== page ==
A storage cloud ahead of its time

Share this post:

These days we hear a lot about public storage clouds and, more specifically, consumer-oriented storage services like Dropbox, Google Drive or Apple iCloud. However, corporate IT environments more often than not have a number of requirements that these public cloud services can’t always meet in terms of enterprise security (including legal and privacy), performance (primarily as a result of network latency and bandwidth) and service level agreements (SLAs). As we have seen with private compute cloud infrastructures, storage represents another significant opportunity to use the cloud computing model for private (internal) infrastructure optimization.

Within IBM’s own internal IT operating environment, satisfying the infrastructure needs for over 400,000 employees in just about every corner of the globe while concurrently supporting the storage demands of 4,000-plus business applications requires ongoing infrastructure optimization. We have been using private cloud-based solutions to meet these storage demands while continuing to deliver on our enterprise-level requirements. Like most IT organizations, within IBM we use two primary types of storage, file (network attached) and block (direct or fiber attached). I’ll review our block storage environment in a future post and focus here on our file-based private cloud storage solution.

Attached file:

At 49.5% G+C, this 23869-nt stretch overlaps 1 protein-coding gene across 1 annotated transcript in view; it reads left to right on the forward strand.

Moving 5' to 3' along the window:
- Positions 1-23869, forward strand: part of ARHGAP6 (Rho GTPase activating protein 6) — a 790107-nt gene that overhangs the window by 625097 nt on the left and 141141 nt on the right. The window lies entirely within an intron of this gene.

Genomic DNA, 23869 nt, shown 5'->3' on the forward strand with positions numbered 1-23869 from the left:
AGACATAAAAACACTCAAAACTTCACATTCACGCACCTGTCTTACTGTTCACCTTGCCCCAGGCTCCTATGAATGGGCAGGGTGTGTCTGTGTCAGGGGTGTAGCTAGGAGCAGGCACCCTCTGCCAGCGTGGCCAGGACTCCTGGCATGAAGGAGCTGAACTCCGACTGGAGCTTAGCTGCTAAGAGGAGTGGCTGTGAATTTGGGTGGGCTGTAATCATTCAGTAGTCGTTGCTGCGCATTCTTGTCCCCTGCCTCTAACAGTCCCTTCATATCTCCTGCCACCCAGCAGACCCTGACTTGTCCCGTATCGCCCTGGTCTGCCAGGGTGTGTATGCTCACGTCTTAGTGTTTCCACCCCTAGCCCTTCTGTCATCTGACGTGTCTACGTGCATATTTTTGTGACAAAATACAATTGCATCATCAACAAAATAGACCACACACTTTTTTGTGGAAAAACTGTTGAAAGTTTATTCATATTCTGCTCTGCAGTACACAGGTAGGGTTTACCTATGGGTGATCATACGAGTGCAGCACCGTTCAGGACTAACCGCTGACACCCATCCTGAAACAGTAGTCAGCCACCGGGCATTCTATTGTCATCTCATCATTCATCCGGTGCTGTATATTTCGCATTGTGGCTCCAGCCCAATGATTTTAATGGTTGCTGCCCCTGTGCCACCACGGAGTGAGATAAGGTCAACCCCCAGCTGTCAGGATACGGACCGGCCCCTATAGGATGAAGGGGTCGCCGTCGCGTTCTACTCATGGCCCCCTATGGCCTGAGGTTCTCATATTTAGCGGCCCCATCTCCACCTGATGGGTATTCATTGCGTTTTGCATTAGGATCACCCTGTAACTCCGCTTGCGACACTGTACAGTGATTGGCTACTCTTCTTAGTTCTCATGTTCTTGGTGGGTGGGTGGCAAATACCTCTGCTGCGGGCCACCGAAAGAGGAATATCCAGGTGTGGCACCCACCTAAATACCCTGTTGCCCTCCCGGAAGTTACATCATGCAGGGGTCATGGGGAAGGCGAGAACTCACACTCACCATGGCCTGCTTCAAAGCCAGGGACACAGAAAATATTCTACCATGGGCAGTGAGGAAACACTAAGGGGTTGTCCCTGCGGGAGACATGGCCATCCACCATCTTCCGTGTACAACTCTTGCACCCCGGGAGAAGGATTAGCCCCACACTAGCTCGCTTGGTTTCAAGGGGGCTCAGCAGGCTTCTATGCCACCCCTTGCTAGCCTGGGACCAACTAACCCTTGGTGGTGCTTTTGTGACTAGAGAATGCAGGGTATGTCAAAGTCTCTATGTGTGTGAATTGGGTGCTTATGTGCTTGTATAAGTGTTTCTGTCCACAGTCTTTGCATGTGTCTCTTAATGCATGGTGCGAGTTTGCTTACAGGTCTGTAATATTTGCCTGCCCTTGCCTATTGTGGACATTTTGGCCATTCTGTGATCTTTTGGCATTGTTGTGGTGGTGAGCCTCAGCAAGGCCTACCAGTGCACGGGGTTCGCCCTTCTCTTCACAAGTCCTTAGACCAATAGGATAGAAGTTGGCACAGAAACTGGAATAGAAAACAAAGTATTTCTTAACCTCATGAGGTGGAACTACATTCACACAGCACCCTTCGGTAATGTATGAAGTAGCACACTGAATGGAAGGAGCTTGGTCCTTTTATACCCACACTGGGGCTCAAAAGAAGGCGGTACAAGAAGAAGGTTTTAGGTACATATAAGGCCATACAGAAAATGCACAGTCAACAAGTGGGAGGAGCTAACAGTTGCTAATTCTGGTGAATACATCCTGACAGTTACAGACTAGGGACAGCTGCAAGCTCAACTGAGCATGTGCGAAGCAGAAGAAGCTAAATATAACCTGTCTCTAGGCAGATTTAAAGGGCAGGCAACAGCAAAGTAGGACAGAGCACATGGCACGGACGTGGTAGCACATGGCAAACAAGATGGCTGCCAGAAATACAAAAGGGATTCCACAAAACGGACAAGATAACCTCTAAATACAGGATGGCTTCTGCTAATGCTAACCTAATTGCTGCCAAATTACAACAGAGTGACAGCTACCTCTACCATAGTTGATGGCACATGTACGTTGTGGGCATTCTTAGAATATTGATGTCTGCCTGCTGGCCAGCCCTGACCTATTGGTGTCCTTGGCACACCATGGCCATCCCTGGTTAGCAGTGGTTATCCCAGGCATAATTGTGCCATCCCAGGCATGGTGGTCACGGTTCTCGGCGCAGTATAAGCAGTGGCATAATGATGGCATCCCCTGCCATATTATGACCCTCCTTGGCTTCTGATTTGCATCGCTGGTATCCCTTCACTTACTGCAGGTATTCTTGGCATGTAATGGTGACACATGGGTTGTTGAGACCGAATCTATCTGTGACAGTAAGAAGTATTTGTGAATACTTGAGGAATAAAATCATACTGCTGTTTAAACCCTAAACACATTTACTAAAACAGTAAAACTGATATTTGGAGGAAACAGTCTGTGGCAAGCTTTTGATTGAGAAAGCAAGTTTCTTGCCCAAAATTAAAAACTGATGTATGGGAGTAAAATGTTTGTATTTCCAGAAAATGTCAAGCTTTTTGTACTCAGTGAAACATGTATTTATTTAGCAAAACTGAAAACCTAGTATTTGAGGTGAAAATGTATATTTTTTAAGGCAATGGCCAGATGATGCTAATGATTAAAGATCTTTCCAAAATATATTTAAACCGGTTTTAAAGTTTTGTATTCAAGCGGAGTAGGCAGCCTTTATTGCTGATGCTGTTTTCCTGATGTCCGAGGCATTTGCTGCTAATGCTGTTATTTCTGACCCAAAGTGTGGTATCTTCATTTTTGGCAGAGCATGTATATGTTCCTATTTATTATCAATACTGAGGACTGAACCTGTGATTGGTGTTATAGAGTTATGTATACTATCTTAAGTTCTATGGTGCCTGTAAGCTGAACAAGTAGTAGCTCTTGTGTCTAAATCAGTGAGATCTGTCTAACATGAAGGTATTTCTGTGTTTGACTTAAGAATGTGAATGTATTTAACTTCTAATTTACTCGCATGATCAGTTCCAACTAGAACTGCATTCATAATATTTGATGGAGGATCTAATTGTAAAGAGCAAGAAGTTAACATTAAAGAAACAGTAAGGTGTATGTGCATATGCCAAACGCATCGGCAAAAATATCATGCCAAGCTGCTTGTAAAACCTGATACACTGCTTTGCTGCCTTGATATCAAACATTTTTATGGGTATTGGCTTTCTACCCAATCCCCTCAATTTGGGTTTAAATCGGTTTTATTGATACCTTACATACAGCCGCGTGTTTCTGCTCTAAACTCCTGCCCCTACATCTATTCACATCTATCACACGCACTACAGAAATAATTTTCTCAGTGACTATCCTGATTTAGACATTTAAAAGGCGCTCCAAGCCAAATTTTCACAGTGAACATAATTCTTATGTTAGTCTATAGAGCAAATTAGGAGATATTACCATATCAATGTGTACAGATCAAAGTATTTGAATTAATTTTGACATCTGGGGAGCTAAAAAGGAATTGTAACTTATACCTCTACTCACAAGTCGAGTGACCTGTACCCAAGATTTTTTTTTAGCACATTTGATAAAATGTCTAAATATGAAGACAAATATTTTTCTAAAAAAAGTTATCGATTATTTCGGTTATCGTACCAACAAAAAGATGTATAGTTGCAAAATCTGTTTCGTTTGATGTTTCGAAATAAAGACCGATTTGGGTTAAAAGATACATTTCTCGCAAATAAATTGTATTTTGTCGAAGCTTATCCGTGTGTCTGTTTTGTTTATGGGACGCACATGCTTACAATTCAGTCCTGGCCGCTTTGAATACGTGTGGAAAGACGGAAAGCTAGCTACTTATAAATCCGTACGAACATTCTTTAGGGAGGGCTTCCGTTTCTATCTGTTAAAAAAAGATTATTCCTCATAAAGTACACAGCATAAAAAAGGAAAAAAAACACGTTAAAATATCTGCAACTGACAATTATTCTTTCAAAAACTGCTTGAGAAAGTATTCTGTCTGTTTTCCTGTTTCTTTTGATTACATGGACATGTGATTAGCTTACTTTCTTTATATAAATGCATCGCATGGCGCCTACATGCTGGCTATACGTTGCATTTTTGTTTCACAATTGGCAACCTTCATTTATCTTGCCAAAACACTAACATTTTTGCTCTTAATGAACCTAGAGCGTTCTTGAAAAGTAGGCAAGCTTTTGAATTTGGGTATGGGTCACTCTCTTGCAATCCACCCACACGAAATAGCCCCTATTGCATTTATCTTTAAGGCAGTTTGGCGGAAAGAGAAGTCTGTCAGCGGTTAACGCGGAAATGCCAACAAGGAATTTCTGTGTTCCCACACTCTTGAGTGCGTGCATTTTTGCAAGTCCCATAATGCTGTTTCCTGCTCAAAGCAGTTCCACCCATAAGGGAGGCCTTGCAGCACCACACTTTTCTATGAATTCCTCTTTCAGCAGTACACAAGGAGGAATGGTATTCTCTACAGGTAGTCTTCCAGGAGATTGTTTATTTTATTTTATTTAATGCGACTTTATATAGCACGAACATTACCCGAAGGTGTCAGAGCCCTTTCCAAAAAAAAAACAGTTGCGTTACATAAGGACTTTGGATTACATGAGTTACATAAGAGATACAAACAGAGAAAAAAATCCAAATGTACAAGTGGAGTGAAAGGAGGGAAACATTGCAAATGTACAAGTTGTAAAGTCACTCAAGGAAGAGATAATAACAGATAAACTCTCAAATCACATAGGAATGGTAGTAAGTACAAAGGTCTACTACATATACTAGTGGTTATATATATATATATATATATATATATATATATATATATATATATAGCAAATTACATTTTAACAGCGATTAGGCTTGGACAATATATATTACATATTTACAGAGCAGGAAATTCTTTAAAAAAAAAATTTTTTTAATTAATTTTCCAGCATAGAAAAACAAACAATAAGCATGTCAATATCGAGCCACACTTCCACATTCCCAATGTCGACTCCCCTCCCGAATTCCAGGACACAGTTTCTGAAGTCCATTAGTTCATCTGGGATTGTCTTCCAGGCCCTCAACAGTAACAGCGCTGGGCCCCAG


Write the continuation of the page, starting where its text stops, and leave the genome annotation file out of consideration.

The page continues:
Our private file storage cloud was originally conceived long before the widely accepted definition of “cloud computing” existed, well before cloud was even considered cool. The IBM Global Storage Architecture File Cloud service, or GSA File Cloud, was initially developed to replace existing distributed file system environments as well as local branch office and data center OS/2 and Windows-based file storage servers in the early 2000s. Over the years, GSA File Cloud has evolved into a full-fledged self-service-based file storage private cloud environment, designed to provide a consistent set of file system services across 37 worldwide locations.

GSA File Cloud provides both sharable file storage for IBM employees to use for project activities and a highly available and scalable network-attached storage (NAS) environment for many of our key business applications. IBMers use this cloud service to share files with project teams and store secondary copies of key files located on their laptops/desktops. An archive function allows users to identify specific folders that can be stored directly to lower-cost tape for up to 25 years. GSA File Cloud also has a built-in HTTP service, which allows users to easily host internal static websites accessible anywhere within the IBM intranet. Internal chargeback is pay per use and billed directly to the owning employee department on a monthly basis with reduced rates for archive and temporary storage. All of these capabilities are entirely self-service and automated using an internally accessible web-based portal.

With high availability built into its design, this private storage cloud service is also used by our most critical business applications to store and serve static web content and as storage for application log files. It is also used as the primary storage for our internal social business computing platform based on IBM Connections.